Michael Haneke is a director who shows within his films how he wants his viewers to see his movies. Haneke wants his viewers to see his films as being very realistic, which is why he uses techniques such as staged realism. Haneke makes each of his films in a way that most people tend to find themselves uncomfortable. He creates his films to be filled with dark violent scenes. In his film The Piano Teacher, it is apparent that the design and mise en scène were created to highlight the human melodrama at its centre. An impressive example of Haneke’s rigorously detached images is a breakfast scene of The Seventh Continent, in which the camera remains fixed throughout on the bowls of cereal being consumed, while the family talks and eats. This obsessive framing is not an arbitrary exercise in objectivity. Rather, it recreates the point of view of the ‘enemy,’ of the objects of consumerist middle-class living. Hence the enigmatic distance constantly maintained from the actors and the fragmented form of the film: the ‘object-consciousness’ Haneke films out of is incapable of understanding the motivations behind the actions performed by the characters or empathizing with their emotions. Human contact is experienced not as human interaction- the face – but as human contact with objects, the hand touching a surface. The incommunicability that afflicts the family seems the result of an attempt to impose conformism upon the mechanistic logic of appliances, reducing people to societal functions – mother, father, husband, wife, daughter – which somehow stifle feelings that might interfere with the expected behavioral patterns required by each situation.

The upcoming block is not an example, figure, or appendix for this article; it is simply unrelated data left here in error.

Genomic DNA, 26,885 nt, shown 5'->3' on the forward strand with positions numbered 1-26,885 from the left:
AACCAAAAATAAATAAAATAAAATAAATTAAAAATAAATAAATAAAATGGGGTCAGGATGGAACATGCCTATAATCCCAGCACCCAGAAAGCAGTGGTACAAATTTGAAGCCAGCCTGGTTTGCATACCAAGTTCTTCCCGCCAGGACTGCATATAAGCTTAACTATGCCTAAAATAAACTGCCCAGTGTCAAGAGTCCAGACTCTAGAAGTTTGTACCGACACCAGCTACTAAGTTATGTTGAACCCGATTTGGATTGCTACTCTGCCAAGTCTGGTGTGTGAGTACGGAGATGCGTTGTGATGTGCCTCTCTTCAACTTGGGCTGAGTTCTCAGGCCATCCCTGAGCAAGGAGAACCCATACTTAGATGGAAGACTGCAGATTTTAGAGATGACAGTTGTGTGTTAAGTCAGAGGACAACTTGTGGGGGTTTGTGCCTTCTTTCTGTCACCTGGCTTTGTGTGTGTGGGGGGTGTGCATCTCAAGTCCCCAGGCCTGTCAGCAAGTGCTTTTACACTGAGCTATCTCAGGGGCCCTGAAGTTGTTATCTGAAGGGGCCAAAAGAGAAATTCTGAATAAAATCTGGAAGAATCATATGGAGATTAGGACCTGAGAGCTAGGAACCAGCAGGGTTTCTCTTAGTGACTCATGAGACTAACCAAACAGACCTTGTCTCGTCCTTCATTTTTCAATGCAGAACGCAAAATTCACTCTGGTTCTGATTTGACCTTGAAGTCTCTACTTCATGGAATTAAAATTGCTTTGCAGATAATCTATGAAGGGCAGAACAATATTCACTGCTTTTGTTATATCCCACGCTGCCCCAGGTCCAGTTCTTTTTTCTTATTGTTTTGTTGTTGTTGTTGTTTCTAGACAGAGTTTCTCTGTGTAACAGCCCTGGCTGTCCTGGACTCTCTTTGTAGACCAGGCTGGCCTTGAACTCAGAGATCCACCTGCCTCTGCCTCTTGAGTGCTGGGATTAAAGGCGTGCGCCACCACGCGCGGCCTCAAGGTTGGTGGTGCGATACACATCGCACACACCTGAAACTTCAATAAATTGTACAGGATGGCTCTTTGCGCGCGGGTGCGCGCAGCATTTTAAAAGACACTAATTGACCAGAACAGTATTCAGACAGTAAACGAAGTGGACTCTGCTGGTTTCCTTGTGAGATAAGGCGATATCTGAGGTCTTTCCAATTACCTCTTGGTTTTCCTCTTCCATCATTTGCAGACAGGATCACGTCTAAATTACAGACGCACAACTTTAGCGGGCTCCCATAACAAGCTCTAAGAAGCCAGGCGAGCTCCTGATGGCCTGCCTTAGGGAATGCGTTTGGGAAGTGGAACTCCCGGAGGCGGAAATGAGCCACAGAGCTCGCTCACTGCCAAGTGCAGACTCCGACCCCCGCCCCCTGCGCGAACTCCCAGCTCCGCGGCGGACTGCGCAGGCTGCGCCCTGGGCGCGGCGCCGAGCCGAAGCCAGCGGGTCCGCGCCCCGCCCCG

David Lynch’s films are far from blind to cinematic history. Several of his most successful films can be characterised as additions to the canon of film noir. Unlike many other so-called neo-noirs, which reference the genre in postmodern pastiche or parody, Lynch’s noirs are straight-faced and sincere. One particular classic noir preoccupation is especially suitable for Lynch: the dream sequence. Lynch’s re-imagining of film noir is best seen in Blue Velvet (1986), Lost Highway (1997) and Mulholland Dr. (2001). These films display noir sensibilities in their subject matter and style and are perhaps most identifiably noir in the presence in each of a femme fatale.
The three films also form a cogent trinity in their shared preoccupation with the slipperiness of reality and the obliqueness of cinematic representation. Blue Velvet is mostly known for its extreme violent and sexual content, but the most interesting scenes of the film are without violence or sex. They are the three scenes that stand out in the film in which Lynch uses zooming. In Blue Velvet, Lynch uses zooming in and out on certain mise-en-scene to showcase the dark and disgusting nature of human life. Lynch juxtaposes beauty and disgust with zoom in the first scene, when he shows the perfect American suburb then zooms in to show the revolting truth of what really lies underneath. He also zooms in and out of an image of an ear to show what lies underneath the human exterior. In the film, zoom is used to not only show what is beneath the surface, but also what that means for Jeffrey’s motives.